Is India’s homegrown nuclear-capable short-range ballistic Prithvi-II missile more powerful than its Pakistani counterpart, ‘Ghaznavi’? Islamabad claims to have successfully test-launched its surface-to-surface short-range missile ‘Ghaznavi’.
The Ghaznavi missile, capable of carrying both conventional and nuclear warheads, has been designed and developed by Pakistan’s National Development Complex. The first version of the missile entered service with the Pakistan Army’s strategic command in 2004.
Between September and December last year, India had conducted a series of tests of the Prithvi surface-to-surface missile. While Ghaznavi can carry 700 kg of nuclear or conventional warheads, Prithvi-II is capable of carrying up to 1000 kg of warheads.
This Scud-type Ghaznavi missile has a range of around 290 kilometers and is named after the Turkic invader Mahmud of Ghazni. The missile is also known as Hatf-III Ghaznavi under the Hatf family of ballistic missiles. According to independent sources, the missile has a launch weight of over 5200 kg and is powered by a solid-fuel rocket motor. The development of Ghaznavi is purportedly influenced by the Chinese M-11 missile.
The attribution to the Chinese missile is also interesting, as initially, the Pakistan government was actively pushing for acquiring the M-11 missiles from Beijing with the intention of quick deployment. It is said Prime Minister Benazir Bhutto had personally lobbied with China for the M-11 missiles in the late 1980s but was unable to do so due to intense pressure mounted by the United States and the Missile Technology Control Regime (MTCR).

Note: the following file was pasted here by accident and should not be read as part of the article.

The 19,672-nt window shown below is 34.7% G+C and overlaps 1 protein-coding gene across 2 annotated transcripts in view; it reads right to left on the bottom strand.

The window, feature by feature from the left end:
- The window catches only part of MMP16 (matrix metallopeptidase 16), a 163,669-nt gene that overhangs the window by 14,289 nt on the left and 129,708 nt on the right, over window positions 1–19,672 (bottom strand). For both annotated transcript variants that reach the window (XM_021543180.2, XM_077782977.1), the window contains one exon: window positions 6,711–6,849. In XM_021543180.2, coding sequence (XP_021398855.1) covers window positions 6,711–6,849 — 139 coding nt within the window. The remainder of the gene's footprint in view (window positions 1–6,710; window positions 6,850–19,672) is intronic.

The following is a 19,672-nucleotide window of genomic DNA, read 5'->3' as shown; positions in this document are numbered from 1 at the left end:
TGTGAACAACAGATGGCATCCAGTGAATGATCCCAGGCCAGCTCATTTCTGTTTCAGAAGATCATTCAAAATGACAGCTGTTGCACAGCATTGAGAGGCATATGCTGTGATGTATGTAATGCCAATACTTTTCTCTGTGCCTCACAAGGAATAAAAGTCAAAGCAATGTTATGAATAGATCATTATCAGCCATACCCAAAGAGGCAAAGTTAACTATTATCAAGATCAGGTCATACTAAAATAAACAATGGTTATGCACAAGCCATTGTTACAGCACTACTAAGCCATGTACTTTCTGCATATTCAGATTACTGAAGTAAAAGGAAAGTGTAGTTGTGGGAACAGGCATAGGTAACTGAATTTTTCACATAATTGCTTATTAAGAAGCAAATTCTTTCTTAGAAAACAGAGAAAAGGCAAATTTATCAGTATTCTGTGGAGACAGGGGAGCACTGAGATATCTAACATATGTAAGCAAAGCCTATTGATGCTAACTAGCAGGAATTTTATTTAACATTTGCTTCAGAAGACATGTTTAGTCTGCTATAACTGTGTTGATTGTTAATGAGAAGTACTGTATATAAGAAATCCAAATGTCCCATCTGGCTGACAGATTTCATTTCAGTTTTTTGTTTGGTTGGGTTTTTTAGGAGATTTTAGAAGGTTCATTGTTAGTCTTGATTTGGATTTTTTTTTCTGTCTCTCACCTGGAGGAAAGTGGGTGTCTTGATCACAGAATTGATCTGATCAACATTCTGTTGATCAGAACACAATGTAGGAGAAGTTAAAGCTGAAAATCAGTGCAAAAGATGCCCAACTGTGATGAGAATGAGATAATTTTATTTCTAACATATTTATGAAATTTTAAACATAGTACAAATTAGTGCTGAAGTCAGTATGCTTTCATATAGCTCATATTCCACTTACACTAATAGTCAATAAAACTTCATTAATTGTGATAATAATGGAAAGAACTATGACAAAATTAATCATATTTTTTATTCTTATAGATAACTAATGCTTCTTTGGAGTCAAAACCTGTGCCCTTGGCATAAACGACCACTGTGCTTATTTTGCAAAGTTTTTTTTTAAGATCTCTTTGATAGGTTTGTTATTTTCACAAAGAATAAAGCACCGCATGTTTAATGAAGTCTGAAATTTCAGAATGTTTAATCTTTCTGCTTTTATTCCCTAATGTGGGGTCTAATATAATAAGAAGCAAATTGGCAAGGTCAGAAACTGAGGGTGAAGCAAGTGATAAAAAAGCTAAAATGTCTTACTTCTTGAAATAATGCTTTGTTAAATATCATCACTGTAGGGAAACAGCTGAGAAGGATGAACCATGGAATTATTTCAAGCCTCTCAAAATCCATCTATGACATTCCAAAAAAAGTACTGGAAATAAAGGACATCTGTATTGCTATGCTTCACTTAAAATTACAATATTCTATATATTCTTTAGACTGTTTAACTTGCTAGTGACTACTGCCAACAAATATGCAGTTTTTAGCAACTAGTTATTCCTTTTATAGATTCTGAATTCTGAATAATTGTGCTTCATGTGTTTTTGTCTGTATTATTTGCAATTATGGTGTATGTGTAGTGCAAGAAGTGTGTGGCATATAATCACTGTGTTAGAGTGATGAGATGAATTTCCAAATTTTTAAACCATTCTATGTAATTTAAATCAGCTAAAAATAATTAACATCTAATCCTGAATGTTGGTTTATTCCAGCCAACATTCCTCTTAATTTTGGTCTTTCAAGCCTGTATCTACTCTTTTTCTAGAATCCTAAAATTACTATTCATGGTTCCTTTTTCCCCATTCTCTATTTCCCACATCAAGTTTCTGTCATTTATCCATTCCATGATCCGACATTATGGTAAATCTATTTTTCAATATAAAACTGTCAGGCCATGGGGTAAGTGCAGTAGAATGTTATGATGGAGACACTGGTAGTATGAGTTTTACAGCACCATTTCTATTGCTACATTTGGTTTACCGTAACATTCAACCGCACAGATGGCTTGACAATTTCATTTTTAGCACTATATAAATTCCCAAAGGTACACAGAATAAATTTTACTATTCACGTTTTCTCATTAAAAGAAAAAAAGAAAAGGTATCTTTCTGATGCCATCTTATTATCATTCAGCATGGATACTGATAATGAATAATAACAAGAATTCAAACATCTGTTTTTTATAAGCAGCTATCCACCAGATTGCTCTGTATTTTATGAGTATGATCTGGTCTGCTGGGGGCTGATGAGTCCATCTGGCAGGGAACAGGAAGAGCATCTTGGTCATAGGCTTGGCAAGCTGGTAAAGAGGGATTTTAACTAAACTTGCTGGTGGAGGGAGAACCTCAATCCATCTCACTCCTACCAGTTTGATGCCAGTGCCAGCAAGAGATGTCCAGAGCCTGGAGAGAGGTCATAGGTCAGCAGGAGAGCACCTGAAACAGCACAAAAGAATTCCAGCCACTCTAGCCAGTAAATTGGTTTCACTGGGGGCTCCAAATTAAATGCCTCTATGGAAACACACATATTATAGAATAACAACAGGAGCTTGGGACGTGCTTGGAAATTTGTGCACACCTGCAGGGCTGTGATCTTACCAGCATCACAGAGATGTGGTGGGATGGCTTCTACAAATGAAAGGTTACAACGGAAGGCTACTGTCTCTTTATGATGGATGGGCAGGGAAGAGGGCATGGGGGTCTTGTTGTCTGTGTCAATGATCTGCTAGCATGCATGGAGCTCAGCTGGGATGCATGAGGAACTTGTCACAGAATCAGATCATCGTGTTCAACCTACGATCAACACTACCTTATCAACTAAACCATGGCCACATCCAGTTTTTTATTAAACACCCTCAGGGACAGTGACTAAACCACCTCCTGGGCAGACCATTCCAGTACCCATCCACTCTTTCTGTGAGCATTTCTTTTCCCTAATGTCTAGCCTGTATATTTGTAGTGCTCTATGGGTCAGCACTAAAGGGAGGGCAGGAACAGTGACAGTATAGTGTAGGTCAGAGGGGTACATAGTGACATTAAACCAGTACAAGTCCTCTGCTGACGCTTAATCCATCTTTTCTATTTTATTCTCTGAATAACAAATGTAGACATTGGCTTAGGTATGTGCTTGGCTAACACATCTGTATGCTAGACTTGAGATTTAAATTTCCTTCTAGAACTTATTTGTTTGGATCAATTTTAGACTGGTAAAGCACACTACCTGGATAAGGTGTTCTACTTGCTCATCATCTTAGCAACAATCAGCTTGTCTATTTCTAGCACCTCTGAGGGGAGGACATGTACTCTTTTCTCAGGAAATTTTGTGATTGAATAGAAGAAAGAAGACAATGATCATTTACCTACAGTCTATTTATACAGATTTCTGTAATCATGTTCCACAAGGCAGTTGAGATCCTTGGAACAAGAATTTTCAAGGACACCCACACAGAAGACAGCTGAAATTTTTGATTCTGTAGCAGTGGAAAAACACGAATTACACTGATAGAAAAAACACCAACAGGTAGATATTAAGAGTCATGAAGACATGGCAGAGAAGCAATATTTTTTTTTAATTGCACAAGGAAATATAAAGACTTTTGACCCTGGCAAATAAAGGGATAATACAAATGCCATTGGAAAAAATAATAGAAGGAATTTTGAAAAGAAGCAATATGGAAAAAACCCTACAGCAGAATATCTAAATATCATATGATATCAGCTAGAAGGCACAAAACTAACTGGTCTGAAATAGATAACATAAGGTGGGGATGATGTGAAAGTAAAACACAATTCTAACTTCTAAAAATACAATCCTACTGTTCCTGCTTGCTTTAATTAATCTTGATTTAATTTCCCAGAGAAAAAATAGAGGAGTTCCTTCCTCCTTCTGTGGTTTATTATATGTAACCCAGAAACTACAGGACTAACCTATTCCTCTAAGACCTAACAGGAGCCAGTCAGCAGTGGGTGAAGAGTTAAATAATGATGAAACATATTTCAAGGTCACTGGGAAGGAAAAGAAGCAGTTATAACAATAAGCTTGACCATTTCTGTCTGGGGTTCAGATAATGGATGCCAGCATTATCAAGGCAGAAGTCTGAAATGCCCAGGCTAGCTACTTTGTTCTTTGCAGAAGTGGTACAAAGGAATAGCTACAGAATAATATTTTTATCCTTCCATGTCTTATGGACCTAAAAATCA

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The missile is a slightly enlarged version of the M-11 (also known as DF-11), having a length of 9.64m and diameter of 0.99m, compared to 8.5m and 0.86m of the Chinese missile. However, Pakistani officials maintained that the weapon is indigenously built having no foreign connections.
While Islamabad has conducted the Ghaznavi test, India is also making rapid strides in its missile technologies under the Integrated Guided Missile Development Programme (IGMDP).
Compared to the Hatf-III Ghaznavi, the Indian Prithvi-II is powered by a liquid fuel single-stage rocket motor, having a range of around 250-350 kilometers. According to reports, the 9-meter tall missile is the first to have been developed by India’s Defence Research Development Organisation (DRDO) under IGMDP. It is India’s first indigenous surface-to-surface strategic missile.
The sophisticated missile uses an advanced inertial guidance system.